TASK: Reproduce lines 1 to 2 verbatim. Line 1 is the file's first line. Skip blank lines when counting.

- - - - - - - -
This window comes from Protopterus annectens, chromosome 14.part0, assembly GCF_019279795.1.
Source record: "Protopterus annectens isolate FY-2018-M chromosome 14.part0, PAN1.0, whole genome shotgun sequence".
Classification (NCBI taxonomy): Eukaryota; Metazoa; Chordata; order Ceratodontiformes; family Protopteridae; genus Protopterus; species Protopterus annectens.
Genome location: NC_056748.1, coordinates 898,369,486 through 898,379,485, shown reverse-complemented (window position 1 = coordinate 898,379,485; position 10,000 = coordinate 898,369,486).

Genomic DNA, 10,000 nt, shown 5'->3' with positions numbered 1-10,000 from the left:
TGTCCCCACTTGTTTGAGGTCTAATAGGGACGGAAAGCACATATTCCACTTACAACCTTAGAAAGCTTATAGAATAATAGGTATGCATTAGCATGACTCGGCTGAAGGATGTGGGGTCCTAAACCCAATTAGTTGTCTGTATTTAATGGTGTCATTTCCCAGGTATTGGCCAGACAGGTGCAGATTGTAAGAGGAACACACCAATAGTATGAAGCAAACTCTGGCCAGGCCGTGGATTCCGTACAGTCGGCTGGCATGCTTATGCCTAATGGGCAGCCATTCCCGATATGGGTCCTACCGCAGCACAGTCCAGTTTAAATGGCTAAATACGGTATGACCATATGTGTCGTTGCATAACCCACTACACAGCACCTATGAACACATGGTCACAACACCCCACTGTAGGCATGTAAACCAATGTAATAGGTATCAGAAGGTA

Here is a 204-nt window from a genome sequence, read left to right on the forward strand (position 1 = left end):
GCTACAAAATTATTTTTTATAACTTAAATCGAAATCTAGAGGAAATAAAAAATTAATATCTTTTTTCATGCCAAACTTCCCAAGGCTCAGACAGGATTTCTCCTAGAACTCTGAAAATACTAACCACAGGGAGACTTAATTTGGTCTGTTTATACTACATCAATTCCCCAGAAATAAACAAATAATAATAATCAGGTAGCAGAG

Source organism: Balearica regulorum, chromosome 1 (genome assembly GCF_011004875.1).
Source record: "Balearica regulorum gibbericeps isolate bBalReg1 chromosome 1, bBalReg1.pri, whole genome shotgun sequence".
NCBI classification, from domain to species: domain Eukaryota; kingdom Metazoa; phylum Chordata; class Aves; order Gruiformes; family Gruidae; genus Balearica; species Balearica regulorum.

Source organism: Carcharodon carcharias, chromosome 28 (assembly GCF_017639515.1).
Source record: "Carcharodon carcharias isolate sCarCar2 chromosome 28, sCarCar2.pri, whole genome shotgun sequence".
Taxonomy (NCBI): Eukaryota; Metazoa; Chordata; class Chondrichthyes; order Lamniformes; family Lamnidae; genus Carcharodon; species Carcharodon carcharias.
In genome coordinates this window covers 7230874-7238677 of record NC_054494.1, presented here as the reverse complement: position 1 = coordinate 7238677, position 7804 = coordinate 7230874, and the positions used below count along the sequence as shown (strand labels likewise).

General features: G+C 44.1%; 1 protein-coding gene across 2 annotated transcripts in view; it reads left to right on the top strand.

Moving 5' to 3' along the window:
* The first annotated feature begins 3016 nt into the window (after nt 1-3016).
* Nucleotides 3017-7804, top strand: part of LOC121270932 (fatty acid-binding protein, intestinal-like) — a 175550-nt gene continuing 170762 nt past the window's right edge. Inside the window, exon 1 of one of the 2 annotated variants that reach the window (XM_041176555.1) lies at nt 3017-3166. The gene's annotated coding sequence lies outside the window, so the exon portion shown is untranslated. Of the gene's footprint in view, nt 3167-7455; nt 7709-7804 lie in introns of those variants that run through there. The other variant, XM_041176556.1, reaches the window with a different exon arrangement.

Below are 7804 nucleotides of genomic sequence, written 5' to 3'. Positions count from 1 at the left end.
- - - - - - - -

This window comes from Protopterus annectens, chromosome 14.part0, assembly GCF_019279795.1.
Source record: "Protopterus annectens isolate FY-2018-M chromosome 14.part0, PAN1.0, whole genome shotgun sequence".